Engineering, Gardening

Backyard Gardening #7: Light Sensor | #DIY and #Arduino


Previously, the smart gardening device was built as an alternative method to the analog three-way meter (amazon link) shown in the picture below.


Using Arduino Software on Windows OS.

The arduino module used in this project is Arduino Micro (Amazon Link).

The data of light sensor output to Arduino are voltage values. In general, when it is brighter, the resistance value of the light sensor becomes smaller. As an example, about 100 Ohm in the sun light and ~ 10M Ohm in darkness.

Arduino microcontroller is programmed so that the log from Arduino produces the voltage value at a node of the light sensor every second. This indicates the brightness captured by the sensor. The data will be shown on the Arduino console and 4-line LCD.


With LED Desk Lamp, Arduino and Light Sensor (Amazon Link).

LED Desk Lamp has 4 light brightness levels


As the desk lamp gets brighter, the voltage value goes down. This means that the resistance of the light sensor goes down.


Test this prototype outside and compare the results with the analog meter.

Engineering, Gardening

Smart Gardening #4: Power on 1st prototype board

Prototype Highlight:

Powered on prototype board successfully from USB power. LCD display was powered on at 5V. The light sensor has LED indicators showing power GOOD. Using a multimeter, measured 5V power pins on the prototype board and everything is okay so far.

Next step is start programming with Arduino!


Recap from last time:

Detailed Progress:

Arduino micro has operating voltage at 5V. I like this because most LCD displays need 5V not 3.3V. Te DC current per IO pin is 20mA at 5V and 50mA at 3.3V, which is adequate for most sensors. Reference:

Arduino Micro Specification

Today, I just powered on the prototype board ver 1 by a microUSB cable connected to a Desktop PC. The multimeter showed 4.96V on one of the sensor power supply pin.  This is because there is a on-board voltage regulator on Arduino micro board and the 5V pin may not be exactly 5V due to dropout voltage. If the dropout voltage was too big, this may cause the Arudino and other sensors unstable. So far, it doesn’t seem to be a problem.

Next Steps:

  • Start using Arudino IDE on Windows PC
  • Programming Arduino for LCD Display first
Engineering, Gardening

Smart Gardening #3: Wiring with microcontroller on Prototype Board

Now is time to connect all sensors. Let’s get hands dirty and start soldering on prototype board.

Recap from last time:

Smart Gardening #2: Concept Design by drawing Block Diagram



  1. Define Arduino Micro Pinout


2. LCD Display to microcontroller

3. Light Sensor Module

4. Moisture Sensor

5. Pressure, Temp + Humidity Sensor

6. Prototype Board


Soldering Tips

  • I like using un-used resistors to run wires on prototype board because I can hold it with the resistor while soldering – wire gets hot!!!
  • When soldering male headers, use 2-pin jumpers to hold it to avoid heat.

Running 5V Power Rail horizontally through Arduino pins

Wiring and Soldering completed

Back side of Prototype Board – took about 1 hour of soldering

Next steps

  • Time to hook up with PC and power on
  • Start Programming and test the sensors individually
Engineering, Gardening

Smart Gardening #2: Concept Design by drawing Block Diagram

Last time, we studied the fundamental data to collect by a commercial Three-way meter (last Smart Gardening blog post). So, let’s review it again and start a DIY concept design in a smarter by drawing a block diagram.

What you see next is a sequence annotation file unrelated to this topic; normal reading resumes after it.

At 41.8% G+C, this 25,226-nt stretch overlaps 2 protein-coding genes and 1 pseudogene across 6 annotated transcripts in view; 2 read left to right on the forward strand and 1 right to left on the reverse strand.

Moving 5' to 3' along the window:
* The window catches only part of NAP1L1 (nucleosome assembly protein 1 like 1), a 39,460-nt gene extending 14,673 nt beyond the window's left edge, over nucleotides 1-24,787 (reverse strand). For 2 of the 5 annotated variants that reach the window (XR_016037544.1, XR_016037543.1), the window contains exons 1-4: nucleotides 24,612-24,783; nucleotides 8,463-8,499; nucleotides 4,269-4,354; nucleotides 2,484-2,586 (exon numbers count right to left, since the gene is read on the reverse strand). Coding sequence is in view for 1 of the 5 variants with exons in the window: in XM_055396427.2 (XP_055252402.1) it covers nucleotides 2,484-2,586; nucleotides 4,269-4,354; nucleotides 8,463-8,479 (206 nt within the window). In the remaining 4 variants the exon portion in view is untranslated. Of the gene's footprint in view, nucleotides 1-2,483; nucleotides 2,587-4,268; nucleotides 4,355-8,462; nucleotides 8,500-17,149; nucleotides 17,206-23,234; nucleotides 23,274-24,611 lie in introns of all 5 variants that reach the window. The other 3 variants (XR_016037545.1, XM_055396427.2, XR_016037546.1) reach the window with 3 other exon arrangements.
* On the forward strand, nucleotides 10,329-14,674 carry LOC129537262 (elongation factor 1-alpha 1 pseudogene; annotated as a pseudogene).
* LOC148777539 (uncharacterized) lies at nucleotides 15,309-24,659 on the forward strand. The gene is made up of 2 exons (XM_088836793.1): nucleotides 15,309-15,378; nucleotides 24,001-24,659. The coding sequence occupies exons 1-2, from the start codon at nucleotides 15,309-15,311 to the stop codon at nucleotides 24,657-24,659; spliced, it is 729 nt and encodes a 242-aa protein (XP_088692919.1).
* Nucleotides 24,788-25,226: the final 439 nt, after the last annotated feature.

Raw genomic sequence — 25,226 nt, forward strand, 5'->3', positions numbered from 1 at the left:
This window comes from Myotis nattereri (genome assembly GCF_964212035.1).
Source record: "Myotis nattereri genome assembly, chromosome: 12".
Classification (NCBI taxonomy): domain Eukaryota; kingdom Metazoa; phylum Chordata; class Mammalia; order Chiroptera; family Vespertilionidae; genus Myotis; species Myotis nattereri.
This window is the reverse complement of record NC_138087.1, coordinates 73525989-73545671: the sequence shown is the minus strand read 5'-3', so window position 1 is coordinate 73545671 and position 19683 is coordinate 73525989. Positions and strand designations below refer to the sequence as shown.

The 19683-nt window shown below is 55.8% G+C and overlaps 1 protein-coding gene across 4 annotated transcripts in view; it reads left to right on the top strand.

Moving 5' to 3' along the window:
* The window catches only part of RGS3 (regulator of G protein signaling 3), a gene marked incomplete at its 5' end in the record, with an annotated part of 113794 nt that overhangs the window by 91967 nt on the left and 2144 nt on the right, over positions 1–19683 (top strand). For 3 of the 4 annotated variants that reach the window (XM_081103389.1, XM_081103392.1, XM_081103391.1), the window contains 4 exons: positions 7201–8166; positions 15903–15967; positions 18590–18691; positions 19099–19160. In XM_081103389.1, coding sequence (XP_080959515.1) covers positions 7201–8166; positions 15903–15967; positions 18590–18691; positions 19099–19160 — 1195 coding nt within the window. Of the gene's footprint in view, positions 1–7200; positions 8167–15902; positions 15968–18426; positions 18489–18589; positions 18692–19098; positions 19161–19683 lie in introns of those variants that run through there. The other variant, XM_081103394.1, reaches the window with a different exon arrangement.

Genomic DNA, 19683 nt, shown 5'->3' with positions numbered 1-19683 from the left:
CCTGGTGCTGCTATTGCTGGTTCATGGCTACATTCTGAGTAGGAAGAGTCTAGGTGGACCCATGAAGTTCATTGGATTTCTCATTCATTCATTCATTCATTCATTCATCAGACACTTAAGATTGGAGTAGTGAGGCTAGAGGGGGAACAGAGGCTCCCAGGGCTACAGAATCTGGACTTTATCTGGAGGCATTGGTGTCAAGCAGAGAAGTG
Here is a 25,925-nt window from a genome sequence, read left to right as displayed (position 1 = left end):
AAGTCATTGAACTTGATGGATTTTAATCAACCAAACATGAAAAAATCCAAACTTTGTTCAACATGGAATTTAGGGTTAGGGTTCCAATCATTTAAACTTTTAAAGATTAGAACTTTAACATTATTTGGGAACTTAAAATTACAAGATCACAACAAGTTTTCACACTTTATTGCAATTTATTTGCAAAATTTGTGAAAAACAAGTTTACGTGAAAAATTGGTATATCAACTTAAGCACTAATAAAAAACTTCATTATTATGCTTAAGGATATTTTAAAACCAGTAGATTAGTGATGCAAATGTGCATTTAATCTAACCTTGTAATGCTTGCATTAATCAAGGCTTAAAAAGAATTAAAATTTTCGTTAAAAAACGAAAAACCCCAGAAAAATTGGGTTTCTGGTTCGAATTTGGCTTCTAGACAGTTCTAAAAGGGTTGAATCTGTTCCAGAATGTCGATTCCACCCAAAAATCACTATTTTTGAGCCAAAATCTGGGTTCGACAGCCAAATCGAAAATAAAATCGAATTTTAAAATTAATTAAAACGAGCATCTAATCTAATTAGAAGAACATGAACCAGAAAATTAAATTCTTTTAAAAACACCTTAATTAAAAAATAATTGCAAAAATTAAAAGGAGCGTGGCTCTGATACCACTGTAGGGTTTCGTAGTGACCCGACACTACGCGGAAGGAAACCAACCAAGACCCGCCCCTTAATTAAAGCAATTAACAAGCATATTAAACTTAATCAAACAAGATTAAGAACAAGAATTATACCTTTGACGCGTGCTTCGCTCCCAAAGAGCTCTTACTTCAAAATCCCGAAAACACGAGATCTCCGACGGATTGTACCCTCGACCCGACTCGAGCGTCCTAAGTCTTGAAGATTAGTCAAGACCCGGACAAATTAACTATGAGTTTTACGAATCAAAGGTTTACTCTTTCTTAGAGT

Recap: Three-Way Meter, weblink

This three-way meter device can measure three different type of data and display them on an analog meter with a switch. One good thing about it is a battery-free device.

  1. Light Sensor
  2. Moisture
  3. pH
  4. Analog Display


Here is a smarter way to measuring gardening data with Arduino. Arduino is a low-cost micro-controller which can control sensors electrically and monitor the live data.

This is a list of components as the first prototype. We would like to design this with very minimal knowledge of electronics.

  1. Arduino Micro: Arduino Micro with headers
  2. 4-line display: SunFounder IIC I2C TWI Serial 2004 20×4 LCD Module Shield
  3. Light Sensor: Digital Light Intensity Photosensitive Sensor Module
  4. Soil Moisture Sensor: DFROBOT Gravity: Analog Capacitive Soil Moisture Sensor- Corrosion Resistant
  5. Temperature and Humidity Sensor: BME280 I2C or SPI Barometric Pressure and Altitude Sensor

This time, I decided not to use pH meter because there is not a low cost pH meter and we don’t measure pH very often. However, I may be wrong, so I will try to include it in the next version. In addition, as the three-way meter is a battery free device, it is good to add a small solar panel to charge the device in the next version.


Engineers usually draw block diagrams to share ideas as a Proof-of-Concept prototype. Microsoft Visio is a good software tool including business flowcharts and electronics block diagram as part of the software package.

This block diagram is very simple, and it shows that Arduino Micro is the brain of this smart gardening prototype ver 1.


I2C is a standard bi-directional two-line communication between a micro-controller and sensor including SCL (Clock) and SDA (Data).

SPI is another standard three or four uni-directional wires including SCLK (clock), MISO (Master Input Slave Output), MOSI (Master Output Slave Input), and CS (Chip Select).

Analog voltage is the voltage level that the sensor outputs to a microcontroller, so microcontroller’s ADC (Analog to Digital Converter) can quantify the voltage level which is based on sensor’s quantity (ex: soil moisture level and light luminance).

Next, I would like to start wiring and soldering to connect all components.